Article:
April 5, 2005
Ladies and Gentlemen,
Let me begin by thanking The Asia Society AustralAsia Center and the Australia Indonesia Business Council for inviting me to speak here today.
I am pleased to meet all of you here in Sydney. I fondly remember visiting your be autiful city back in 2003 as Co-ordinating Minister for Politics and Security. Back then, I had a feeling that I would return to this city, though I certainly did not imagine that I would come as Indonesia’s President.
The nice thing about being President, of course, is that when you are invited to give an address, no matter what topic they assign you, they usually let you speak about anything you want.
So today, I wish to speak to you about two subjects. First, the question of how Indonesia is doing, especially since the new political landscape that was created after the historic Parliamentary and Presidential elections last year.
The second subject is my favourite, that is, on the improved state of Indonesia - Australia relations, and how it can translate into greater business opportunities for you.
Let me start with the first subject : how is Indonesia doing? Are things changing? Are things changing for the better?
The simple answer to that is “yes”. Let me offer 3 points to support the proposition that Indonesia is moving forward steadily, but surely.
First , our political development and democratic transition is robust.
If you have not been to Indonesia lately, you will hardly recognize the political landscape.
Democracy is alive and kicking. Civil society is thriving, and so is freedom of speech and of the press. Political participation is strong. The Parliament is very active and independent. The relationship and responsibilities between the presidency and the Legislature is much clearer than before. And for the first time, an Indonesian President is directly elected by the electorate. We are also seeing the return of political stability and certainty as the present political arrangement is expected to hold-up until the next elections in 2009.
And there is definitely a new “energy” since the historic elections of 2004. The great yearning for change, so predominant during the elections, now takes the form of huge expectations for my administration. These expectations drive me and my Government to do our best, but I must admit that these expectations at the beginning were too high. After my first 100 days, I think the people are developing more realistic expectations.
Secondly , our economy is steady, stable, growing and full of opportunities.
In 2004, Indonesia was able to maintain macroeconomic stability with inflation at 6.4 percent and growth at 5.1 percent.
This year, we expect growth to pick up at 5.5 percent, and with the right policies, we are convinced we will achieve our target for an average growth rate of 6.6 percent in the next five years. Per capita income is now higher than prior to the crisis at over $1000/capita.
We are also managing our fiscal situation with debt levels coming down and the deficit under control. My decision on March 1, to raise the price 29% certain oil products was politically difficult but economically necessary for our long-term growth. With the fiscal situation vastly improved, Indonesia now has one of the smallest deficits in Asia, with budget deficit outcomes being below forecast in recent years.
Debt levels have gone down rapidly and are expected to continue to do so. The debt to GDP ratio has been successfully reduced from 99% in 2000 to 53% in 2004. It is predicted that by the end of 2005 the debt to GDP in 2004 will decline to 48%. This is considered very good even by OECD standard.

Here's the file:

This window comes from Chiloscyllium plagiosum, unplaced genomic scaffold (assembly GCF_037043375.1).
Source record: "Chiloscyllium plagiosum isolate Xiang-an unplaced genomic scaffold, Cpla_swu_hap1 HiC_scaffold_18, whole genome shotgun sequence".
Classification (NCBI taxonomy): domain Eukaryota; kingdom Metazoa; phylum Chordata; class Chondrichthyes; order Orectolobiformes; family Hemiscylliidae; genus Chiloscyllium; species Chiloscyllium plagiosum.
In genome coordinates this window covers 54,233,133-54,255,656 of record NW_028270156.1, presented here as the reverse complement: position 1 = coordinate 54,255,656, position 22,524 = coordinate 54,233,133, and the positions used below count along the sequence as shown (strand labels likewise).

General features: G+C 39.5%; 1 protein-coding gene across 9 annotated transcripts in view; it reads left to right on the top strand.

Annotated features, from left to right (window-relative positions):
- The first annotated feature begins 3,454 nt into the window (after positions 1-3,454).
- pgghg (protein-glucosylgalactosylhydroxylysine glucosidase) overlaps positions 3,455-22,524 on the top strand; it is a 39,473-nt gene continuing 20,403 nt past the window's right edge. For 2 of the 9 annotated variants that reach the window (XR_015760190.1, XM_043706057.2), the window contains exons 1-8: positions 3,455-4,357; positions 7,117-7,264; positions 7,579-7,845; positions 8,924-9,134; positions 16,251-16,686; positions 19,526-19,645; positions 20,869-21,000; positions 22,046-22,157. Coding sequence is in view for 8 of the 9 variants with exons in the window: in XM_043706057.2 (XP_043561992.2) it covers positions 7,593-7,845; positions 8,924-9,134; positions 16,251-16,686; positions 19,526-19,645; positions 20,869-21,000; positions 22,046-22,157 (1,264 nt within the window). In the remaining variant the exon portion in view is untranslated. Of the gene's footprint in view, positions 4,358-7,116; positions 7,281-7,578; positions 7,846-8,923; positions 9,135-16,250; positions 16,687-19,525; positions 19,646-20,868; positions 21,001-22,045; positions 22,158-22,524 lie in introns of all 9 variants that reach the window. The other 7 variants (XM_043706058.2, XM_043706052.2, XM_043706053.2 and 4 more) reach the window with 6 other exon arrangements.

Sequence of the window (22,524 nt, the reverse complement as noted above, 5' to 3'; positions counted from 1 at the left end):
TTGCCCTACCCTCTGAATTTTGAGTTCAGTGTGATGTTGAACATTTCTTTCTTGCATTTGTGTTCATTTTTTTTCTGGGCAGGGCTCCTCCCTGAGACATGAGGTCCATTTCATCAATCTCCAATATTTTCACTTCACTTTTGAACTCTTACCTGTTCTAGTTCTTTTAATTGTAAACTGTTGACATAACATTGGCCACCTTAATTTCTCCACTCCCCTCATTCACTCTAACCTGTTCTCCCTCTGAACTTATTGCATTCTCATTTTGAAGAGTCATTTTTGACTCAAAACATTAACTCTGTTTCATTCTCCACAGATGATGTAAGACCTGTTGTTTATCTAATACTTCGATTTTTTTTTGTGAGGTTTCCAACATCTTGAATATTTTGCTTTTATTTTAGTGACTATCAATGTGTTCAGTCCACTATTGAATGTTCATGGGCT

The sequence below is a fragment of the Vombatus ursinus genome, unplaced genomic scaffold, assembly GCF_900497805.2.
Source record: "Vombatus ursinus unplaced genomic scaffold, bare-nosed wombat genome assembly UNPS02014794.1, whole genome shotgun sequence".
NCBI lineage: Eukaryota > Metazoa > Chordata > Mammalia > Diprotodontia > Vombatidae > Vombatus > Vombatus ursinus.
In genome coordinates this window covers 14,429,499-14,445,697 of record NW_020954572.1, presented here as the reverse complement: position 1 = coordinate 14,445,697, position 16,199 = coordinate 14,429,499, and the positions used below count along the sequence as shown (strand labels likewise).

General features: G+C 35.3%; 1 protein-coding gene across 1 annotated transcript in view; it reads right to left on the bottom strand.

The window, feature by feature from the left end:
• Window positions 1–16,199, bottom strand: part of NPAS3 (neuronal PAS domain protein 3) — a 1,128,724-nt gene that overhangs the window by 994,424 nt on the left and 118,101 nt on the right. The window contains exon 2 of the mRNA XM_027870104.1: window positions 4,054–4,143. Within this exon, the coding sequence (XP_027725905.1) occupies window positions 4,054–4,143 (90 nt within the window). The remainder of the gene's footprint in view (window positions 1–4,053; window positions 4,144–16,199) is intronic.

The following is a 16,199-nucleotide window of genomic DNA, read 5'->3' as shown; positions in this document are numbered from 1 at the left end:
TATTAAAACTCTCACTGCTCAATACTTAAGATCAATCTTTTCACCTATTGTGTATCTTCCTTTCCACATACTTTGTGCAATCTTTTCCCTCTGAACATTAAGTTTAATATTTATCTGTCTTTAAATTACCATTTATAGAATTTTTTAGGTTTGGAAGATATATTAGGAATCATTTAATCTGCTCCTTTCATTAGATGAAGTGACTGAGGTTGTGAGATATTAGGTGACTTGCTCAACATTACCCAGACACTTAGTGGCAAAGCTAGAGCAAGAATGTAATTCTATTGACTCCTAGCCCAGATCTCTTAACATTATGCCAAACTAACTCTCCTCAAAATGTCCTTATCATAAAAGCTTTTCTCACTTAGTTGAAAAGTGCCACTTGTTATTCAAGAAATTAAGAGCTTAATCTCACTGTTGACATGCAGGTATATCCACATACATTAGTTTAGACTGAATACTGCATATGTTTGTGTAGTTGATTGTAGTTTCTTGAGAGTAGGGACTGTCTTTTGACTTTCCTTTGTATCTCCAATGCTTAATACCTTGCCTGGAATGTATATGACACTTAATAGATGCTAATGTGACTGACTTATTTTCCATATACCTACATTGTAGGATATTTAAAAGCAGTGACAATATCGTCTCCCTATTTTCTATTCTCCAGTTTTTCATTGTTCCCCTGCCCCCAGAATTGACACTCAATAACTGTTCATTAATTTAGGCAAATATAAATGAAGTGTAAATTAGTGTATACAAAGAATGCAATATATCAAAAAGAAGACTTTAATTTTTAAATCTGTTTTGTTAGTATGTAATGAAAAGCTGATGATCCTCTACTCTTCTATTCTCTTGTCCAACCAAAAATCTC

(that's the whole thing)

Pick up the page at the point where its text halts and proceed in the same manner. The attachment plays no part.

By the end of 2004, the sign of investment recovery are evident with the import of capital goods increasing by 44 percent, investment rising by 11 percent, and for the first time since the crisis, we are seeing net capital inflows.
I happily note that confidence in Indonesia is growing, with upgrades being undertaken by various Rating Agencies, booming stock market, increases in the pledge by donors at the recent CGI (Consultative Group on Indonesia) meeting in January. For example :
Moody’s upgraded Indonesia two-notch in 2003 to B2, once in June and other in September.
S&P upgraded Indonesia three-notches in 2003 and 2004 to B+ (in May 2003, October 2003 and December 2004).
And Fitch upgraded long term local and foreign currency sovereign ratings from B+ to BB- with positive outlook (January 2005).
So the signposts are good, and I have every confidence that we will stay on track towards growth.
And thirdly, we are holding up well despite being the Government with arguably the worst luck for getting one bad break after another. The hardest part of my Presidency is dealing with the unknowns, and there have been too many of them. The earthquake in Nabire, the earthquake in Alor, the massive tsunami in Aceh and North Sumatra, the flood in South Sumatra, the earthquake in Nias.
I think there is a quality of resilience and endurance about Indonesia that is simply remarkable. And each tragedy seems to make us even stronger as a nation.
I suppose the bottom line is that Indonesia is transforming rapidly – not just changing, but transforming.
And as Indonesia is fast transforming, Indonesia – Australia relations are also undergoing transformation.
This is the third day of my visit in Australia, and everything I have seen so far convinced me even more that Indonesia and Australia are headed for stronger, closer, better relations.
Yesterday, Prime Minister Howard and I announced a Comprehensive Partnership that promises a new era of bilateral relations between Indonesia and Australia. This Partnership promises to strengthen what is already one of Indonesia’s most elaborate relations with any country.